- Healthcare spending could drop by more than $11.4 billion next year if enhanced premium tax credits enacted in the American Rescue Plan expire, new research finds.
- Hospital spending would decline by $3.8 billion, while spending on physician practice services would drop by $1.3 billion, according to a report from the Robert Wood Johnson Foundation and the Urban Institute published Wednesday. Prescription drug spending would decline by $3.4 billion and spending on other services outside of hospital and doctors' offices would fall by $2.8 billion.
- Plummeting health services spending would happen due to lost credits potentially leaving more than 3 million people currently on Affordable Care Act plans without insurance, and therefore less likely to spend on care, researchers said.
The $1.9 trillion ARP legislation passed in March 2021 increased subsidies for coverage in the ACA marketplaces and expanded the number of people they're available to. The more generous financial aid increased coverage affordability and enrollment, which reached a record high for 2022.
Those enhancements will expire in 2023 unless Congress extends them. The subsequent price hikes would hit about 13 million people across the U.S. and could lead to millions losing coverage, according to estimates.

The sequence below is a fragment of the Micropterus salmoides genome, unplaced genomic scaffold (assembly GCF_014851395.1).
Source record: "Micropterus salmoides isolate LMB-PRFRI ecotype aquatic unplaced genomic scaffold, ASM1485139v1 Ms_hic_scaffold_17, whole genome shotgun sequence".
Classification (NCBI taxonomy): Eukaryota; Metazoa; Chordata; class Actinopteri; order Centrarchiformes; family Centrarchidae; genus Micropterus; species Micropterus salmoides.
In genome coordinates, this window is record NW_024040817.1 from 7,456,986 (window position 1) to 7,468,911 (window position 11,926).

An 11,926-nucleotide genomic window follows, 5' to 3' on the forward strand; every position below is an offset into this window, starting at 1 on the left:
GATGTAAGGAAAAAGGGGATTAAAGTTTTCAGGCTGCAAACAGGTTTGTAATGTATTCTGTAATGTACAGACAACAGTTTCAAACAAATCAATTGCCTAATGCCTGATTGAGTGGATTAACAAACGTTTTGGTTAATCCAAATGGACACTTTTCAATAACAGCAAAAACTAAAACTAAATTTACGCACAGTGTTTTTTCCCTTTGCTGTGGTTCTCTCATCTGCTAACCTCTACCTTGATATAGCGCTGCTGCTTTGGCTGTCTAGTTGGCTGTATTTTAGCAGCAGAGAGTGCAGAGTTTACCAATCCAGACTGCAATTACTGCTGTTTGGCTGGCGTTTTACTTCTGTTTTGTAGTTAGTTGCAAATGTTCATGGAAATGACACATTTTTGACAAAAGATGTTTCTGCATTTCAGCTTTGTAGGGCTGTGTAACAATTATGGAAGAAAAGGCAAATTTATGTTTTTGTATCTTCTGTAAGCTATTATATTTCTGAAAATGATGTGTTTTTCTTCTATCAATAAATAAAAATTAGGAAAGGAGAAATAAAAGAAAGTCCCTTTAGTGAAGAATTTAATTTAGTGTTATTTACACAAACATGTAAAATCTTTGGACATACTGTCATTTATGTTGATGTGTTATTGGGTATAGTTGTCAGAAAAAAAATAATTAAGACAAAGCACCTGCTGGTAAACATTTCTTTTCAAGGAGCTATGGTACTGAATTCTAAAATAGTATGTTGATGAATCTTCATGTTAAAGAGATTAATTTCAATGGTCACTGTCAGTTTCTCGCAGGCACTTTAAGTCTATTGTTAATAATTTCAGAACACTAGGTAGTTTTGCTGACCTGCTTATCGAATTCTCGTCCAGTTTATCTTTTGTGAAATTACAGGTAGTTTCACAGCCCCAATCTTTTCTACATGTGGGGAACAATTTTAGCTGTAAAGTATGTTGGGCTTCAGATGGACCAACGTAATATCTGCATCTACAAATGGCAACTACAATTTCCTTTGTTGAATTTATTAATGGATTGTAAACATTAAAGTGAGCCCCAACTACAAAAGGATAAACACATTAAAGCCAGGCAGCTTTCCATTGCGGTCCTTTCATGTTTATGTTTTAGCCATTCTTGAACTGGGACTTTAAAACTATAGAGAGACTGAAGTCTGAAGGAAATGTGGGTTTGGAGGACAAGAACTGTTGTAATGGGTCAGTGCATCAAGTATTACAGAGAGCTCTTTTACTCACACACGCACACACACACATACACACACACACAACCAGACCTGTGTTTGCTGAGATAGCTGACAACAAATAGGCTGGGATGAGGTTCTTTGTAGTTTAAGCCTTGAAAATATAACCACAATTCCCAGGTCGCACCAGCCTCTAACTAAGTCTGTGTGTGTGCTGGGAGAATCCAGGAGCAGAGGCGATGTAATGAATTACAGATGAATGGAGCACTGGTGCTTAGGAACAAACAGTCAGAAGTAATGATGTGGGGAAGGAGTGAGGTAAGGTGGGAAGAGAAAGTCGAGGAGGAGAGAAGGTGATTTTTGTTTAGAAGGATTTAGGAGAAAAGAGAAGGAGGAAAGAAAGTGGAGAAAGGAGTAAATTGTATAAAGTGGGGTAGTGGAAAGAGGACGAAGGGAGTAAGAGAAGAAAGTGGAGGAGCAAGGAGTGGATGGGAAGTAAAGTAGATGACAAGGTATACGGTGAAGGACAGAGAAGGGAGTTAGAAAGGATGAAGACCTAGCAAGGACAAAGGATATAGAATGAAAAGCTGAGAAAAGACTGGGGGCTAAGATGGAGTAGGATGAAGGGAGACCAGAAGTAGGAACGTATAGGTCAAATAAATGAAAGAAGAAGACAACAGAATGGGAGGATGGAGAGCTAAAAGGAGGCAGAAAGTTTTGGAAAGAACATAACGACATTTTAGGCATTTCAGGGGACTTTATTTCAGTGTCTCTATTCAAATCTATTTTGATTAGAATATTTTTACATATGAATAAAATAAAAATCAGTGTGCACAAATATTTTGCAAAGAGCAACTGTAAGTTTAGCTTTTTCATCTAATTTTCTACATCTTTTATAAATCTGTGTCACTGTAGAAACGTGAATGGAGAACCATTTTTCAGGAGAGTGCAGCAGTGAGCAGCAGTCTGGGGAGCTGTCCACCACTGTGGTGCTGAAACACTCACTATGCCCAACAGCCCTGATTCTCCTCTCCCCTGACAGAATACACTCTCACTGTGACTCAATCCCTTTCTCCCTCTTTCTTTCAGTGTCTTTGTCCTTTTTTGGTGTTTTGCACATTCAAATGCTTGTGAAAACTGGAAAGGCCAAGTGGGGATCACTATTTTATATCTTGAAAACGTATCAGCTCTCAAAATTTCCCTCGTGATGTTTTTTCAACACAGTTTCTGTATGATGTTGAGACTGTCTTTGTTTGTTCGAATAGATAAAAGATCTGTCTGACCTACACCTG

The new research from the Urban Institute and the RWJF puts a price tag on the loss of provider revenue stemming from that drop in coverage.
Using an Urban Institute simulation model, researchers estimated healthcare services spending for the non-elderly, including uncompensated care provided to uninsured patients with and without the enhanced financial aid. The model excludes health insurance premium loads or administrative cost, as that spending doesn't go to providers.
The research found that total spending on health services would reach almost $2.097 trillion next year if the enhanced ARP premium tax credits are extended and drop to roughly $2.086 trillion without them.
"The reason why we’re seeing this large decline in health spending is because uninsured people use less medical care," Urban Institute senior fellow Matthew Buettgens said in a statement on the report.
Florida, Georgia, North Carolina, South Carolina and Texas — states that would see the greatest coverage losses if the subsidies expire — would have the biggest drop in spending, ranging from 1.3% to 1.9%.
California, Massachusetts, New York and Vermont would see virtually no change in spending, as they have state programs providing enhanced premium tax credits or cost sharing reductions before the ARP was passed that will remain in place.
The political fallout from failing to renew the subsidies would likely be severe, as news of spiking insurance premiums would hit voters right before the midterms.
President Joe Biden has pushed Congress to make the subsidies permanent. Though the effort has stalled in Congress, vulnerable Democrats in swing states are now pushing for leadership to fast-track legislation extending the subsidies, according to Politico.